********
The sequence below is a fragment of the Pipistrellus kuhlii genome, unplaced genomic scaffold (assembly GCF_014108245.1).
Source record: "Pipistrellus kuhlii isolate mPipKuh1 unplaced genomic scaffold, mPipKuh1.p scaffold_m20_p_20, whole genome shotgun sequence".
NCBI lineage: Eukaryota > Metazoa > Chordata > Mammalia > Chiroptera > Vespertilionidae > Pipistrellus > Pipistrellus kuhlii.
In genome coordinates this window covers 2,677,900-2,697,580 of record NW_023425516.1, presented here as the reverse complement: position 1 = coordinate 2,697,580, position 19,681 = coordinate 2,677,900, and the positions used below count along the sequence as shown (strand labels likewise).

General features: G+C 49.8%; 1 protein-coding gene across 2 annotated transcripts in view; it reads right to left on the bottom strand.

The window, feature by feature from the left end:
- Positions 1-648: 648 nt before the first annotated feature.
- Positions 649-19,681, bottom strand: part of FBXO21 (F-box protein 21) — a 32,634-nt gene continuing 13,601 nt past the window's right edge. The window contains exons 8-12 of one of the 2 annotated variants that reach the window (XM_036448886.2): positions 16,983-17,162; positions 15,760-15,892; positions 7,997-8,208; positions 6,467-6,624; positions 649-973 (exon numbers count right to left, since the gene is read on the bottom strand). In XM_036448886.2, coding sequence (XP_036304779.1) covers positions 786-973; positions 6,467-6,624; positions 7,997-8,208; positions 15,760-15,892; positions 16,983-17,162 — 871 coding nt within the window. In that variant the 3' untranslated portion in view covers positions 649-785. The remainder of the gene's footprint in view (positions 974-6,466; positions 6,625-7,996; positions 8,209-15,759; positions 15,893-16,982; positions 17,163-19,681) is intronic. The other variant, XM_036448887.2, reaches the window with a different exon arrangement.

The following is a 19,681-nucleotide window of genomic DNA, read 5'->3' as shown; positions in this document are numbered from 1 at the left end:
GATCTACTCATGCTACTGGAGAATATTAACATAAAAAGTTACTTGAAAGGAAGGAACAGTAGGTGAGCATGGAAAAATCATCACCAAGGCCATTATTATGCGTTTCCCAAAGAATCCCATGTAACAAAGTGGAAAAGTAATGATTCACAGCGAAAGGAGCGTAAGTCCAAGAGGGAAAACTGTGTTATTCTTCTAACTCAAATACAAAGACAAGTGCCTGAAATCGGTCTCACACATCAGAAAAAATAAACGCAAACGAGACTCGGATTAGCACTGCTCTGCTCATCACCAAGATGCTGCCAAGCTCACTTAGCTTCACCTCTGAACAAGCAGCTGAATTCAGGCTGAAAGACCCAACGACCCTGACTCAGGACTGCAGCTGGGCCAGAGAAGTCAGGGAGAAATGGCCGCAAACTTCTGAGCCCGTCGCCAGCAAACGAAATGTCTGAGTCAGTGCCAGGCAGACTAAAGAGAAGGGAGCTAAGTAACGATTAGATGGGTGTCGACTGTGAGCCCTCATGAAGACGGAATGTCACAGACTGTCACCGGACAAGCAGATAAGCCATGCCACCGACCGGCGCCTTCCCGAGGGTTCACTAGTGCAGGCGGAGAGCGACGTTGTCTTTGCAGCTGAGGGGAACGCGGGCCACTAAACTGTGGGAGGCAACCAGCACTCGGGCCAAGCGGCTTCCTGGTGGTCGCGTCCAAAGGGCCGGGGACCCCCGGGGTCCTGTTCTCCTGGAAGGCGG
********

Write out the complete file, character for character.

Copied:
The sequence below is a fragment of the Pipistrellus kuhlii genome, unplaced genomic scaffold (assembly GCF_014108245.1).
Source record: "Pipistrellus kuhlii isolate mPipKuh1 unplaced genomic scaffold, mPipKuh1.p scaffold_m20_p_20, whole genome shotgun sequence".
NCBI lineage: Eukaryota > Metazoa > Chordata > Mammalia > Chiroptera > Vespertilionidae > Pipistrellus > Pipistrellus kuhlii.
In genome coordinates this window covers 2,677,900-2,697,580 of record NW_023425516.1, presented here as the reverse complement: position 1 = coordinate 2,697,580, position 19,681 = coordinate 2,677,900, and the positions used below count along the sequence as shown (strand labels likewise).

General features: G+C 49.8%; 1 protein-coding gene across 2 annotated transcripts in view; it reads right to left on the bottom strand.

The window, feature by feature from the left end:
- Positions 1-648: 648 nt before the first annotated feature.
- Positions 649-19,681, bottom strand: part of FBXO21 (F-box protein 21) — a 32,634-nt gene continuing 13,601 nt past the window's right edge. The window contains exons 8-12 of one of the 2 annotated variants that reach the window (XM_036448886.2): positions 16,983-17,162; positions 15,760-15,892; positions 7,997-8,208; positions 6,467-6,624; positions 649-973 (exon numbers count right to left, since the gene is read on the bottom strand). In XM_036448886.2, coding sequence (XP_036304779.1) covers positions 786-973; positions 6,467-6,624; positions 7,997-8,208; positions 15,760-15,892; positions 16,983-17,162 — 871 coding nt within the window. In that variant the 3' untranslated portion in view covers positions 649-785. The remainder of the gene's footprint in view (positions 974-6,466; positions 6,625-7,996; positions 8,209-15,759; positions 15,893-16,982; positions 17,163-19,681) is intronic. The other variant, XM_036448887.2, reaches the window with a different exon arrangement.

The following is a 19,681-nucleotide window of genomic DNA, read 5'->3' as shown; positions in this document are numbered from 1 at the left end:
GATCTACTCATGCTACTGGAGAATATTAACATAAAAAGTTACTTGAAAGGAAGGAACAGTAGGTGAGCATGGAAAAATCATCACCAAGGCCATTATTATGCGTTTCCCAAAGAATCCCATGTAACAAAGTGGAAAAGTAATGATTCACAGCGAAAGGAGCGTAAGTCCAAGAGGGAAAACTGTGTTATTCTTCTAACTCAAATACAAAGACAAGTGCCTGAAATCGGTCTCACACATCAGAAAAAATAAACGCAAACGAGACTCGGATTAGCACTGCTCTGCTCATCACCAAGATGCTGCCAAGCTCACTTAGCTTCACCTCTGAACAAGCAGCTGAATTCAGGCTGAAAGACCCAACGACCCTGACTCAGGACTGCAGCTGGGCCAGAGAAGTCAGGGAGAAATGGCCGCAAACTTCTGAGCCCGTCGCCAGCAAACGAAATGTCTGAGTCAGTGCCAGGCAGACTAAAGAGAAGGGAGCTAAGTAACGATTAGATGGGTGTCGACTGTGAGCCCTCATGAAGACGGAATGTCACAGACTGTCACCGGACAAGCAGATAAGCCATGCCACCGACCGGCGCCTTCCCGAGGGTTCACTAGTGCAGGCGGAGAGCGACGTTGTCTTTGCAGCTGAGGGGAACGCGGGCCACTAAACTGTGGGAGGCAACCAGCACTCGGGCCAAGCGGCTTCCTGGTGGTCGCGTCCAAAGGGCCGGGGACCCCCGGGGTCCTGTTCTCCTGGAAGGCGG